The ZGram series on "Another World War Two Mystery continues. Here is Part III:
I have in my possession the book "The War Lords of Washington" subtitled "Secrets of Pearl Harbor." It is the transcript of a 1971 interview that Colonel Curtis Dall, Franklin Delano Roosevelt's former son-in-law, gave to Anthony Hilder, the reporter of the National Educator.
It opens with a quote from Roosevelt: "In politics nothing happens 'by chance. If something happens, then you can bet that it was planned that way."
Curtis Dall exposes the background leading to the Japanese attack on Pearl Harbor. He quotes Roosevelt's promise, made to his voters in fall 1940, that he would not send their men into a foreign war - "unless we are attacked."
Hitler had failed to do him this favor, despite the Lend-Lease war loans, the protective escort of British ships, the gift of 50 destroyers to the British, the underwater attacks on German submarines - all these had been extremely un-neutral provocations but they had failed to force Hitler to take retaliatory measures. But without America's entry into the war, the war could not be won - declared Roosevelt's advisors, Minister of War Stimson and General Marshall, both of whom were on the Council on Foreign Relations. The last trick was to provoke and deliberately insult Japan. Under the Three-Power Pact, a war with Japan also meant war with Germany and Italy.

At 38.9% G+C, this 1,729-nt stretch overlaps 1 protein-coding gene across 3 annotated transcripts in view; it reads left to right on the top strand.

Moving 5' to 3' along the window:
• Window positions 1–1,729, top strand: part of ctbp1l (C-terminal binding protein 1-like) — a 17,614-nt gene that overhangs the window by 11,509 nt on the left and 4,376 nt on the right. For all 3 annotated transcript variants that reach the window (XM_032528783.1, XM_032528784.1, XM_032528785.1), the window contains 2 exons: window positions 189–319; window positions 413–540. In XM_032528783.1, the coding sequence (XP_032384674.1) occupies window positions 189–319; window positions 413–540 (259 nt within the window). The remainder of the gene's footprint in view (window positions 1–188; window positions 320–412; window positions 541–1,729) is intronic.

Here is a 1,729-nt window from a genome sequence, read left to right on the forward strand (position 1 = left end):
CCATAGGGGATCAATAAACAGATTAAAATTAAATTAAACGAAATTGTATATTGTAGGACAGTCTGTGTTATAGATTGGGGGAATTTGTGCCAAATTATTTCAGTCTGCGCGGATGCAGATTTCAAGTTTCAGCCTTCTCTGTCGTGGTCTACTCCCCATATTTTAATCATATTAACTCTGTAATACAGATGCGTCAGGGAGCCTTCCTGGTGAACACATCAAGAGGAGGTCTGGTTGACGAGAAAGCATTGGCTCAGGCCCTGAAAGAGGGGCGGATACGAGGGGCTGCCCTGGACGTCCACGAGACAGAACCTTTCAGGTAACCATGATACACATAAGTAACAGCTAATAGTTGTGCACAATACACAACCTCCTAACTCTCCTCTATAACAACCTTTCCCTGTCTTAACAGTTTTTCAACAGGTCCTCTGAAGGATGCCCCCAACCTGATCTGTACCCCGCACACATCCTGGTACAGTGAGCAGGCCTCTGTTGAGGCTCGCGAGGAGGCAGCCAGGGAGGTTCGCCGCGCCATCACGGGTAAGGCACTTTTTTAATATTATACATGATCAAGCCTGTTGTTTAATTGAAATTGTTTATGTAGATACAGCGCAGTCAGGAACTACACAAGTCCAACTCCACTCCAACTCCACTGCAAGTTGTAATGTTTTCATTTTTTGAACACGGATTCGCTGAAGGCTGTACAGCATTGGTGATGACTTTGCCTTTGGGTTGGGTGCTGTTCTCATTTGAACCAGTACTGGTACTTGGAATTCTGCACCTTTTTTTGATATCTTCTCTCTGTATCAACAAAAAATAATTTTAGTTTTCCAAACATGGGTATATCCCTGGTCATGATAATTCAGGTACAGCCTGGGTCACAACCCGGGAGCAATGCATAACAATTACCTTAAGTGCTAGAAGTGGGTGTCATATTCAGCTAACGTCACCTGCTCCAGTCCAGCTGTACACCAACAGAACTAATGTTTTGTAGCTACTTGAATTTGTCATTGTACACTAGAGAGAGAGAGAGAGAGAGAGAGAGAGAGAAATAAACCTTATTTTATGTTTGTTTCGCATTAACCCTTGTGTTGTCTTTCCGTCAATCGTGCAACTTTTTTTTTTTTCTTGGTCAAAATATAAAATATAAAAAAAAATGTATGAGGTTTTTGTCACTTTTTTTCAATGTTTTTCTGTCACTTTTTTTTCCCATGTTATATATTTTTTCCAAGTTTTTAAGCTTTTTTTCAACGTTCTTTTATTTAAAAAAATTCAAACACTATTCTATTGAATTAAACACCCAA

Since the early 1930s, Japan had had various military conflicts with China, resulting first of all in Manchuria becoming part of the Japanese political system. In 1937 new conflicts with China began; after the outbreak of World War Two Japan's expansionist policy, prompted by overpopulation and a lack of raw materials, began to impinge on colonial territories of the warring European powers.
On April 13, 1941, Japan, in order to cover its back, concluded a non-aggression pact with Russia, with reciprocal obligations regarding Manchuria and the People's Republic of Mongolia. In July, Japan began to take over further parts of Indochina.
On July 24, 1941 the USA froze all Japanese assets in America and imposed an oil and raw materials embargo on Japan which Roosevelt clearly described as an economic war. Nonetheless, for the next four months, Japan repeatedly attempted to defuse the situation without a loss of face.
That was not in the interests of the USA, who were eager to participate in the war. They had strengthened their armed forces in the Pacific; General MacArthur and his ground troops massed into a strong army in the Philippines; the US Pacific Fleet, on the other hand, was largely transferred to Hawaii, on the urging of Admiral Harold R. Stark. Negotiations between the USA and Japan still went on until November 25.
On November 26, 1941 the USA presented Japan with a 10-point ultimatum which demanded the immediate withdrawal of all Japanese forces from Indochina and all of China. FDR's ambassador in Japan called this "the document that pushed the button that started the war."
Tomorrow: Part IV
Thought For The Day:
"Great occasions do not make heroes or cowards; they simply unveil them to the eyes of men."
-- Bishop Westcott
Back to Table of Contents of the Dec. 2000 ZGrams